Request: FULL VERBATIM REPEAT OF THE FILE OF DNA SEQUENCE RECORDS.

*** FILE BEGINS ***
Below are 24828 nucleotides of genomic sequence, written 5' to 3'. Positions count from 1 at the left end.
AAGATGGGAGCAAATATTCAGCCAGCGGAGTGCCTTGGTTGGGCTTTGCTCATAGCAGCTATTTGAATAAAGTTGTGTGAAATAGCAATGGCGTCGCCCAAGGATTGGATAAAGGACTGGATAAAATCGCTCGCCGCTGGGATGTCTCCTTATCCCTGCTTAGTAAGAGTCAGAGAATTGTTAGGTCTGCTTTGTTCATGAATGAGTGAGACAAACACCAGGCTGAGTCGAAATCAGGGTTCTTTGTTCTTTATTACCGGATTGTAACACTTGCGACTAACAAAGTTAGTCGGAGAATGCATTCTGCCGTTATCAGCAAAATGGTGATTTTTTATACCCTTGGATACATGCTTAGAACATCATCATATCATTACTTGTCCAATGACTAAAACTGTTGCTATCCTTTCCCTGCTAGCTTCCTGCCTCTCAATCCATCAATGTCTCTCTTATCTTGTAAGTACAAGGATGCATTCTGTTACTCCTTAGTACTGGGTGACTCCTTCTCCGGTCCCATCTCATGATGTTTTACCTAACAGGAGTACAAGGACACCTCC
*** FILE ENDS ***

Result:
Below are 24828 nucleotides of genomic sequence, written 5' to 3'. Positions count from 1 at the left end.
AAGATGGGAGCAAATATTCAGCCAGCGGAGTGCCTTGGTTGGGCTTTGCTCATAGCAGCTATTTGAATAAAGTTGTGTGAAATAGCAATGGCGTCGCCCAAGGATTGGATAAAGGACTGGATAAAATCGCTCGCCGCTGGGATGTCTCCTTATCCCTGCTTAGTAAGAGTCAGAGAATTGTTAGGTCTGCTTTGTTCATGAATGAGTGAGACAAACACCAGGCTGAGTCGAAATCAGGGTTCTTTGTTCTTTATTACCGGATTGTAACACTTGCGACTAACAAAGTTAGTCGGAGAATGCATTCTGCCGTTATCAGCAAAATGGTGATTTTTTATACCCTTGGATACATGCTTAGAACATCATCATATCATTACTTGTCCAATGACTAAAACTGTTGCTATCCTTTCCCTGCTAGCTTCCTGCCTCTCAATCCATCAATGTCTCTCTTATCTTGTAAGTACAAGGATGCATTCTGTTACTCCTTAGTACTGGGTGACTCCTTCTCCGGTCCCATCTCATGATGTTTTACCTAACAGGAGTACAAGGACACCTCC